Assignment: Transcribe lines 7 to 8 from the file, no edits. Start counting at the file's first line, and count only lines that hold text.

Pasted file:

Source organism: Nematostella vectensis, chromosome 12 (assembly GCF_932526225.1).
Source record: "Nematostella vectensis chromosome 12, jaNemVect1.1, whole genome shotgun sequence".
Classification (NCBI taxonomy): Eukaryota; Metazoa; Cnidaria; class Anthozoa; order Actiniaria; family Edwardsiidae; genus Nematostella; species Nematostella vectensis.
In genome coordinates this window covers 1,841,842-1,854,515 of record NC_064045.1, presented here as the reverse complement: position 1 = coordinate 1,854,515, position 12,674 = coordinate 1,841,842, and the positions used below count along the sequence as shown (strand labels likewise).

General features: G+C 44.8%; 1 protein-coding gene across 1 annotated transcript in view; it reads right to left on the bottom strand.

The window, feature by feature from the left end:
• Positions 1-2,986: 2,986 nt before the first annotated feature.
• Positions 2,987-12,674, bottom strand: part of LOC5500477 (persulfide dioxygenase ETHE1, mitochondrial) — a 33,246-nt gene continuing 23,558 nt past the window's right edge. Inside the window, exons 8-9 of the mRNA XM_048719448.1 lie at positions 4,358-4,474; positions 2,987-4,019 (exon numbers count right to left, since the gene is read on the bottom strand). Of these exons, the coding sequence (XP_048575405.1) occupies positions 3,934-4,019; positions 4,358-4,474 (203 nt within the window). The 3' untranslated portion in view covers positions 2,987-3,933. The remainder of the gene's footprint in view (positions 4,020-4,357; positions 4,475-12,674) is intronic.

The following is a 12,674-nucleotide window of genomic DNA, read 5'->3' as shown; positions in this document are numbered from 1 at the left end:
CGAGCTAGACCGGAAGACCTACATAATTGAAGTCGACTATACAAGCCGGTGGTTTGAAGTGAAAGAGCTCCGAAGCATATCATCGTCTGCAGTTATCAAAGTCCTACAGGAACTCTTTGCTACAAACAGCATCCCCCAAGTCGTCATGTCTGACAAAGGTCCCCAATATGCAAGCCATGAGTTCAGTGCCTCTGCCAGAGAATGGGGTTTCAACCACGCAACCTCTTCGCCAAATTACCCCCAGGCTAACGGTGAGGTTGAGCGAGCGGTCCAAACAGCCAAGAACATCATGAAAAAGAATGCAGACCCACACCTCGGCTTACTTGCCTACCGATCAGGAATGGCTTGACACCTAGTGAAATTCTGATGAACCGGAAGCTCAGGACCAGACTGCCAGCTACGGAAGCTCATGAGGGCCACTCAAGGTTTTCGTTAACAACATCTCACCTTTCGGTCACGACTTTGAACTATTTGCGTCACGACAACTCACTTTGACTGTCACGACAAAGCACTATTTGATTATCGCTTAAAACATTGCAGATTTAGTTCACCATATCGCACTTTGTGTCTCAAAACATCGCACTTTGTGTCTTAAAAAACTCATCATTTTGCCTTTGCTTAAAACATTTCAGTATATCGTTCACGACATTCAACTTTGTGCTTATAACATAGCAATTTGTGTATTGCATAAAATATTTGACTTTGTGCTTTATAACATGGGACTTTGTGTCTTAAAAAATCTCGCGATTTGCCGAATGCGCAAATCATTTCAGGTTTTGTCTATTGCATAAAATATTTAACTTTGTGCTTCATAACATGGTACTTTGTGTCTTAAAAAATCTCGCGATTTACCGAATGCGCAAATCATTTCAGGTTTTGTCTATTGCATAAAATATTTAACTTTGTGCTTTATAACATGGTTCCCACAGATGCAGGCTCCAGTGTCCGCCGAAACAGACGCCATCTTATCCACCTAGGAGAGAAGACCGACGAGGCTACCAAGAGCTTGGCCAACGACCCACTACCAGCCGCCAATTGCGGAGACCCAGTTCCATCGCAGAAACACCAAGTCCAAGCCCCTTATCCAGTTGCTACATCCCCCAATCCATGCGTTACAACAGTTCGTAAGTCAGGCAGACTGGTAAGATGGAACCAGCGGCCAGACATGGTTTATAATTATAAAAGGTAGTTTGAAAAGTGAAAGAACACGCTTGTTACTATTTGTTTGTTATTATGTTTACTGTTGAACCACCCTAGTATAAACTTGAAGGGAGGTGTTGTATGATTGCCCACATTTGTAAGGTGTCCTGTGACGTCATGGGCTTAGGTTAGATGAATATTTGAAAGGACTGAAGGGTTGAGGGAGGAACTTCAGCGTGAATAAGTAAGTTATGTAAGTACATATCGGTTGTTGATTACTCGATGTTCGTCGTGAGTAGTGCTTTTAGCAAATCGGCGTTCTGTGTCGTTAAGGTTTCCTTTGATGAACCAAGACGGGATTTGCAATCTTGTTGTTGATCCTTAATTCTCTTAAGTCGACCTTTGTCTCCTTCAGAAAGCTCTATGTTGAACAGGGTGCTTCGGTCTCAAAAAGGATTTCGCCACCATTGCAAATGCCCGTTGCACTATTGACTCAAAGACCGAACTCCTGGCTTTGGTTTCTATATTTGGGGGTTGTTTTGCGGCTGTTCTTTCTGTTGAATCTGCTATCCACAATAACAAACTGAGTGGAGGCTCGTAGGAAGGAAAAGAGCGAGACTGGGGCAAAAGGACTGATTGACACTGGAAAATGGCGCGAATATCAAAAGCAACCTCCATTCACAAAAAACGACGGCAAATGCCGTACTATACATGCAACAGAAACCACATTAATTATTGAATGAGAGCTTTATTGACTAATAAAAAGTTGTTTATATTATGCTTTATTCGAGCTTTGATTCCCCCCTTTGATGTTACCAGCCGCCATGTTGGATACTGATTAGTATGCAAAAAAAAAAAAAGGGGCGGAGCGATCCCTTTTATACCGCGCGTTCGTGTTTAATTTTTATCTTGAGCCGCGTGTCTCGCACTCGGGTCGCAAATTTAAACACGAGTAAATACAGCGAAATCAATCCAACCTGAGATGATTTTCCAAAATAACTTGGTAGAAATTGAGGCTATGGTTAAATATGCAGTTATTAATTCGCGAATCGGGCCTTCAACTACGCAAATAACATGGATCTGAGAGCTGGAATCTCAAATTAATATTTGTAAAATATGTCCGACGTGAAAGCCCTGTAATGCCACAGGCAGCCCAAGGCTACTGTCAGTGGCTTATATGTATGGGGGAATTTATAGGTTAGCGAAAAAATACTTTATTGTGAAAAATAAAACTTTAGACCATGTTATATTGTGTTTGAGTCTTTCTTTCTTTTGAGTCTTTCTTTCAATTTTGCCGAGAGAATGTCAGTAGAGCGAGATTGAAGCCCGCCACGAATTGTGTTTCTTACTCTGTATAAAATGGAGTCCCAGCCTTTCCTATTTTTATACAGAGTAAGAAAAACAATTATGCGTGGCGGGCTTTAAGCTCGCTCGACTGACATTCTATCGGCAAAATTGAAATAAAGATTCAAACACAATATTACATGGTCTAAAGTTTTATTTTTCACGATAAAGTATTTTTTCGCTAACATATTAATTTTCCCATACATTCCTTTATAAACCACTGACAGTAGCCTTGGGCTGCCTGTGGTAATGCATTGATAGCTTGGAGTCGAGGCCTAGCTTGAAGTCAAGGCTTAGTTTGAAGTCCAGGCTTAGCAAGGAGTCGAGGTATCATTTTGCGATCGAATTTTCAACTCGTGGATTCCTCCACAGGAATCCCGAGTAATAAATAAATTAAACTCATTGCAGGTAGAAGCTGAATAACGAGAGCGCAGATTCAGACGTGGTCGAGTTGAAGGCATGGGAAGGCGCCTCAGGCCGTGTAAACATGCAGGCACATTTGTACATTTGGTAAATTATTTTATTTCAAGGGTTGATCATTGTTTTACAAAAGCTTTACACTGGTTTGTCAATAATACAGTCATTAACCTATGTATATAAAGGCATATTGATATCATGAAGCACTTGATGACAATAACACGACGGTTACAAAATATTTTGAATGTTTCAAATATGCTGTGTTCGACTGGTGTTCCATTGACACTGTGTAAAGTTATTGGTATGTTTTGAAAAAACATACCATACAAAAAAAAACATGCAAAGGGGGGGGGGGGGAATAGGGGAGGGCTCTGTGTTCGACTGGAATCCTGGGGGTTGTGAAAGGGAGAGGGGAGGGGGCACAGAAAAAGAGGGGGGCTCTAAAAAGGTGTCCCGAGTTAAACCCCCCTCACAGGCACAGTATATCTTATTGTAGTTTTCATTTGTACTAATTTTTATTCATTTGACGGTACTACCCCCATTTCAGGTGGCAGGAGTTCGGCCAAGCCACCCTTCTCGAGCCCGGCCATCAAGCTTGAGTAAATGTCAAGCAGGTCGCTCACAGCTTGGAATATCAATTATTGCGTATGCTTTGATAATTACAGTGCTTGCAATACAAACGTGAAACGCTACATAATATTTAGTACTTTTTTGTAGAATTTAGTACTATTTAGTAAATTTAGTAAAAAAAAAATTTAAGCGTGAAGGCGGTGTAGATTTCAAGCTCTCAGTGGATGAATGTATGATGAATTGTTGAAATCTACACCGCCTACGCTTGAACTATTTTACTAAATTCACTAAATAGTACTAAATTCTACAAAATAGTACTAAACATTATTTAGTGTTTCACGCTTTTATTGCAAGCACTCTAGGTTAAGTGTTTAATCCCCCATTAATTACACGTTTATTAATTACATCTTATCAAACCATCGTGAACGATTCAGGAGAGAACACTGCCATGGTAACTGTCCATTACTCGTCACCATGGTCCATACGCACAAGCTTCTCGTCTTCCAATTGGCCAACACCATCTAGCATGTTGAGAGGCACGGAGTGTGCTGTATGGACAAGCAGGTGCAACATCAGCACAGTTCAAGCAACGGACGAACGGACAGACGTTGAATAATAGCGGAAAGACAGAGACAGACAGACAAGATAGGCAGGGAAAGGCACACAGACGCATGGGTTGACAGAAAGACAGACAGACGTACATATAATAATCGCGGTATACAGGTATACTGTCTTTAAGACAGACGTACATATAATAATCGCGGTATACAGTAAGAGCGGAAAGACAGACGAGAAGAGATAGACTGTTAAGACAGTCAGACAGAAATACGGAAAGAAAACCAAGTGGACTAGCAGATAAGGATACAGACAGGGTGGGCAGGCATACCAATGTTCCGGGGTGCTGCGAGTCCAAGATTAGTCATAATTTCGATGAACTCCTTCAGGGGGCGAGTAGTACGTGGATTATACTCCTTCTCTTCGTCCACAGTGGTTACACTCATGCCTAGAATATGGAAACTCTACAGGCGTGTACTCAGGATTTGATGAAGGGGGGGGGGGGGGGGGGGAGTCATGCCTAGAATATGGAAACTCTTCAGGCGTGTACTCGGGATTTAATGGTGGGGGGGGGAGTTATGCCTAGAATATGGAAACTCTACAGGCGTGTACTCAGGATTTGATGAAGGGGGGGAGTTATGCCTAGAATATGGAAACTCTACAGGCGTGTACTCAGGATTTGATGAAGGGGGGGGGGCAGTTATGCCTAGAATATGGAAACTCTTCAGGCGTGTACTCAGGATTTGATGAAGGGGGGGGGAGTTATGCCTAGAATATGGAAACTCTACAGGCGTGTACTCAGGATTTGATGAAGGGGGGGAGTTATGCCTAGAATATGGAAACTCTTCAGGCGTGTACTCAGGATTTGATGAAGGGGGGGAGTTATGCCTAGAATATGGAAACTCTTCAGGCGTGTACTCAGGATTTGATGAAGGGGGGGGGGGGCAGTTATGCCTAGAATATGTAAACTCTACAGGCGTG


• Positions 1-2,986: 2,986 nt before the first annotated feature.
• Positions 2,987-12,674, bottom strand: part of LOC5500477 (persulfide dioxygenase ETHE1, mitochondrial) — a 33,246-nt gene continuing 23,558 nt past the window's right edge. Inside the window, exons 8-9 of the mRNA XM_048719448.1 lie at positions 4,358-4,474; positions 2,987-4,019 (exon numbers count right to left, since the gene is read on the bottom strand). Of these exons, the coding sequence (XP_048575405.1) occupies positions 3,934-4,019; positions 4,358-4,474 (203 nt within the window). The 3' untranslated portion in view covers positions 2,987-3,933. The remainder of the gene's footprint in view (positions 4,020-4,357; positions 4,475-12,674) is intronic.